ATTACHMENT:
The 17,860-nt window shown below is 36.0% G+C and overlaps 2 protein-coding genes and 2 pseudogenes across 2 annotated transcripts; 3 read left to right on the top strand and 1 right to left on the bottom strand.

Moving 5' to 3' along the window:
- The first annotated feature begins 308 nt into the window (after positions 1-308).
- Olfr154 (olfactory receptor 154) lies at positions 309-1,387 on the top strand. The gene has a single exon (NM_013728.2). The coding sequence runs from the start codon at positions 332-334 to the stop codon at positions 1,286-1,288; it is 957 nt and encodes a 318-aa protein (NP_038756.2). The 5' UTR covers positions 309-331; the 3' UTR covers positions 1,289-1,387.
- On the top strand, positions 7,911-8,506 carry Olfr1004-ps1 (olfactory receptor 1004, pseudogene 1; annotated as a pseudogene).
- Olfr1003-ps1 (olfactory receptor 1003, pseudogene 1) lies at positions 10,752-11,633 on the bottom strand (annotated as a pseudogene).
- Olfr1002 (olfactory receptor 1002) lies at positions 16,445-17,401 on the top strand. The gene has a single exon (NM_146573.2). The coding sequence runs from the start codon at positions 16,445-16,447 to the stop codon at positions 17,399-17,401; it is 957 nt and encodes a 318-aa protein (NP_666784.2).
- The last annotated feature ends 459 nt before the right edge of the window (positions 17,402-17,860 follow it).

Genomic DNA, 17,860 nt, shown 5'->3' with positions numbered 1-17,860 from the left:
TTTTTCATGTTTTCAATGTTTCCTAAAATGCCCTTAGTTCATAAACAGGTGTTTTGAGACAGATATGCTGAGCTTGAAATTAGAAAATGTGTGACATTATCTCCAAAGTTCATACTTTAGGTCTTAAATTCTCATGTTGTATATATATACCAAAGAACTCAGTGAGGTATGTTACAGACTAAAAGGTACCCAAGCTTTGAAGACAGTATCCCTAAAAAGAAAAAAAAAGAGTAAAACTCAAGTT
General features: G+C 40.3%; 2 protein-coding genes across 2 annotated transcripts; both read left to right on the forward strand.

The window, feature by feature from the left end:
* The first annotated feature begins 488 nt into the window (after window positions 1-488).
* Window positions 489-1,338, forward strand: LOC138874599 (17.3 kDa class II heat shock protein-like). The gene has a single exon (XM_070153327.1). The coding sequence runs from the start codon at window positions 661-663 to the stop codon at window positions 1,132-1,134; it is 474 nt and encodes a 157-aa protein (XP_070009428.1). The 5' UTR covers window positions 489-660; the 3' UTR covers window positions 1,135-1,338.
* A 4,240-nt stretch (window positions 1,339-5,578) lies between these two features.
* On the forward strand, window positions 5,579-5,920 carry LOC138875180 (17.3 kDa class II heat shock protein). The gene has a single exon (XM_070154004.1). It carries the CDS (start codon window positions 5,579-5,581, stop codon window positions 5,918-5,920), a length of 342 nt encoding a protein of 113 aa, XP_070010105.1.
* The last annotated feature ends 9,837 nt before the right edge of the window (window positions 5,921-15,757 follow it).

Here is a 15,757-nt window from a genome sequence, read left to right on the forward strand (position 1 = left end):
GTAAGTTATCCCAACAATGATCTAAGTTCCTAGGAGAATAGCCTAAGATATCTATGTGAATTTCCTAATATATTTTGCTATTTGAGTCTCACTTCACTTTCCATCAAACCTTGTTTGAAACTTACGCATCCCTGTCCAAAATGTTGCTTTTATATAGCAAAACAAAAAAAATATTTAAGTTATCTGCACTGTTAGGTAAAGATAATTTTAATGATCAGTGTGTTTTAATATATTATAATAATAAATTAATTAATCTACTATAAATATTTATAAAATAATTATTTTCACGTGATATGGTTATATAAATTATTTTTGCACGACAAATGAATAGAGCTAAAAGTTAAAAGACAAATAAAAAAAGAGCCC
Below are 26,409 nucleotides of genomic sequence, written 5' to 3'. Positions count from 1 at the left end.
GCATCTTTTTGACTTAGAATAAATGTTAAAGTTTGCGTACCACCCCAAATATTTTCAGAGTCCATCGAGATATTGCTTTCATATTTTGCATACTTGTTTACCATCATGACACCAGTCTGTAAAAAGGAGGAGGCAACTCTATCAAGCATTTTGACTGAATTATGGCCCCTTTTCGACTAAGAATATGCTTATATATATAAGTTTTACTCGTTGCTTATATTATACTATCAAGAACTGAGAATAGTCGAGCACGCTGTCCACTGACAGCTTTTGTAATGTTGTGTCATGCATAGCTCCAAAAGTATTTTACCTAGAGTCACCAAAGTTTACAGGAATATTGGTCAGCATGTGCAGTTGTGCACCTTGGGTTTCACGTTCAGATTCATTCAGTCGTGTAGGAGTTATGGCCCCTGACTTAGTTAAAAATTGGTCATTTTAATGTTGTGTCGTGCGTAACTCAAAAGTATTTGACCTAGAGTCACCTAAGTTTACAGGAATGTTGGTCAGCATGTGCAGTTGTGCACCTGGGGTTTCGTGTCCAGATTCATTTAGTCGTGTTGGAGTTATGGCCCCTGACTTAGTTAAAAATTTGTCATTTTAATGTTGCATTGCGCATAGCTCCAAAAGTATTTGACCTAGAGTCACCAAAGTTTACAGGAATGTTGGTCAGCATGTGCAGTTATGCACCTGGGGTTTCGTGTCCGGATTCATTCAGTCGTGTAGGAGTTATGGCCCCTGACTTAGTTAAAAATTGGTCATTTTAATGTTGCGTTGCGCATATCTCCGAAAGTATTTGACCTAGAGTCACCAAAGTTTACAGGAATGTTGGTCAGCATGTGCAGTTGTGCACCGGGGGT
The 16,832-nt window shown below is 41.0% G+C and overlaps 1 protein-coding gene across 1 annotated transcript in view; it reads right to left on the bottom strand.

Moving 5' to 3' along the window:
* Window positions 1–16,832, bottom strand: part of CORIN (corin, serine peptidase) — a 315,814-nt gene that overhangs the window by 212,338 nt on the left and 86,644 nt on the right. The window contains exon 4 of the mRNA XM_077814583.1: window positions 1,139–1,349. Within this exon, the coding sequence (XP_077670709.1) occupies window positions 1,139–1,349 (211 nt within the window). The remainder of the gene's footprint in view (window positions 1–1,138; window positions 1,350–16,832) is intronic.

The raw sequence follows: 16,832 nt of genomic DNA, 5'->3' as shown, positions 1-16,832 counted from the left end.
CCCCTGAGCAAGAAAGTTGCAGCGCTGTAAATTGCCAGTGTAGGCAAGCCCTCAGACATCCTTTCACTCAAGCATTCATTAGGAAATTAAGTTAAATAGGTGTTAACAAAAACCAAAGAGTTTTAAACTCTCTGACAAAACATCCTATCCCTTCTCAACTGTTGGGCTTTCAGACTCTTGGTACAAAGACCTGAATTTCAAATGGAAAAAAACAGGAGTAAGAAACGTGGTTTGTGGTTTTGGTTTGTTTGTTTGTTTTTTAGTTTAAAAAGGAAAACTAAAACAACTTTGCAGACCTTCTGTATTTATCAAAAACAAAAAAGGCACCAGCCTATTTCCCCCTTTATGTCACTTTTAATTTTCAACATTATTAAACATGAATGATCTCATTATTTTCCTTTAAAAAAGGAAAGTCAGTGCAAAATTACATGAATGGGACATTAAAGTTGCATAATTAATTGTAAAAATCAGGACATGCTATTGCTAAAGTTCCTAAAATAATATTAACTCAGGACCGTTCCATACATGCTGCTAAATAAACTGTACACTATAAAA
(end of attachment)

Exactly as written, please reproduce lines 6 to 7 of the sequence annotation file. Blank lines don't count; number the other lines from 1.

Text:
- Olfr1003-ps1 (olfactory receptor 1003, pseudogene 1) lies at positions 10,752-11,633 on the bottom strand (annotated as a pseudogene).
- Olfr1002 (olfactory receptor 1002) lies at positions 16,445-17,401 on the top strand. The gene has a single exon (NM_146573.2). The coding sequence runs from the start codon at positions 16,445-16,447 to the stop codon at positions 17,399-17,401; it is 957 nt and encodes a 318-aa protein (NP_666784.2).